Friday, October 16, 2009

Dish it up...

Mr. Peacock shared his dish queen affliction last fall. Here's a few more of my favorite black & white porcelain pieces from my collection.

This vintage bowl is one of my favorite pieces of my dish collection! I found this vintage Copeland/Spode bowl ages ago at a flea market. I was drawn to the zodiac pattern and the scalloped edge.

Here’s a detail of Capricorn. I always use this bowl (10” diameter) to serve a side dish at Thanksgiving.


I also use this small platter (12”) at the holidays. It’s a vintage Syracuse China plate—probably from a diner or restaurant. I’ve had it a long time—I think I bought it at a yard sale for $2. I like the black scrolling around the top and bottom edge... for some design reason the scrolling doesn't connect.

Here's a detail of the scrolling pattern. I'm guessing it's from the 1940's or 1950's.

Mr. Peacock recently acquired this inexpensive “You Are My Sunshine” plate.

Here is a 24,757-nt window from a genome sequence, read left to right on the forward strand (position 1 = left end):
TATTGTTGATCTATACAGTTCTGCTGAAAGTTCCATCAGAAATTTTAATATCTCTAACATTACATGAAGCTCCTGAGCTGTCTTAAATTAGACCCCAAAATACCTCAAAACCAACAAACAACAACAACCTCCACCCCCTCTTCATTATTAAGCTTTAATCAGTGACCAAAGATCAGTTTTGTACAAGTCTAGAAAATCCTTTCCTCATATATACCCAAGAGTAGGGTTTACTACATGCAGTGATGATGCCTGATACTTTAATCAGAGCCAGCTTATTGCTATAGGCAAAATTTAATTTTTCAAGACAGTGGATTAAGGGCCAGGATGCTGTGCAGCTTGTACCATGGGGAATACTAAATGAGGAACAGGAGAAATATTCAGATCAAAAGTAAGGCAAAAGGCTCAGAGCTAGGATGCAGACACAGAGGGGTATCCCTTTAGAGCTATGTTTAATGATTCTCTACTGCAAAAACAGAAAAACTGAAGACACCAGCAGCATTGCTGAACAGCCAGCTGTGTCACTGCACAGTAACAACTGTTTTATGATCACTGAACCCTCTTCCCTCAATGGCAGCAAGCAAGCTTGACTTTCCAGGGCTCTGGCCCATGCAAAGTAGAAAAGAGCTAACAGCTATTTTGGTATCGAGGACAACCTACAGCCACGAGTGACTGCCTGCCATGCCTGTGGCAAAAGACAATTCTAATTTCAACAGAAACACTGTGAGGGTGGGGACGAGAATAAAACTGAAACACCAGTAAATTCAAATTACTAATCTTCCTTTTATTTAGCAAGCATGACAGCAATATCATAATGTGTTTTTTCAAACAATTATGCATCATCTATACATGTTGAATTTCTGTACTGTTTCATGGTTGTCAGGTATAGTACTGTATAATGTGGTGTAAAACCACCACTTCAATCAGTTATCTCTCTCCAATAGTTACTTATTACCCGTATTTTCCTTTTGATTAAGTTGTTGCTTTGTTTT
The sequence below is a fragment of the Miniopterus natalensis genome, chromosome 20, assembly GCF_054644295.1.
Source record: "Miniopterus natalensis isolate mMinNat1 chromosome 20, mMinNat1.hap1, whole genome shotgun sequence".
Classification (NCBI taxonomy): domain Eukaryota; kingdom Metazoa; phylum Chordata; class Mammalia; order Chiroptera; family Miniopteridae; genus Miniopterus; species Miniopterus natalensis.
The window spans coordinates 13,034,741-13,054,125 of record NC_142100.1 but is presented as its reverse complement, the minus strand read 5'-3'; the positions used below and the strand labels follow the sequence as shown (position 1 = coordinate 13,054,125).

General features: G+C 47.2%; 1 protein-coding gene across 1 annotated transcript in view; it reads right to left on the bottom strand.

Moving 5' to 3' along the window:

Here’s a detail of the clothespins (drawn with dots) and paperclips that create the circular pattern around the center type.

This little 4” Danish plate is dated 1967 and is inscribed with “Den standhaftige tinsoldat—handmalet.” I think it translates to “The standing tin soldier.”

Here’s one of my small vintage (4”) Fornasetti plates from the Sun & Moon series.

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Here's a silly video of Cousin Emmy, and Pete Seeger, performing her rendition of "You Are My Sunshine" —circa early 1950's. Have a fun weekend!

4 comments:

pve design said...

Oh my word, what a magnificent collection!
pve

Grant K. Gibson said...

I am in love with anything black and white...

Mr. Bluehaunt said...

I have a few antique brown transferware pieces I like to mix in with other things...

Erik said...

That's some nice pieces you've got there! As a swede, I can help you with the translation of “Den standhaftige tinsoldat—handmalet.”, it means "The decisive tin soldier - hand painted". Standhaftig might also translate to determined, firm, resolute or stout. It is the name of a children's story by the Danish author H.C. Andersen written in 1838.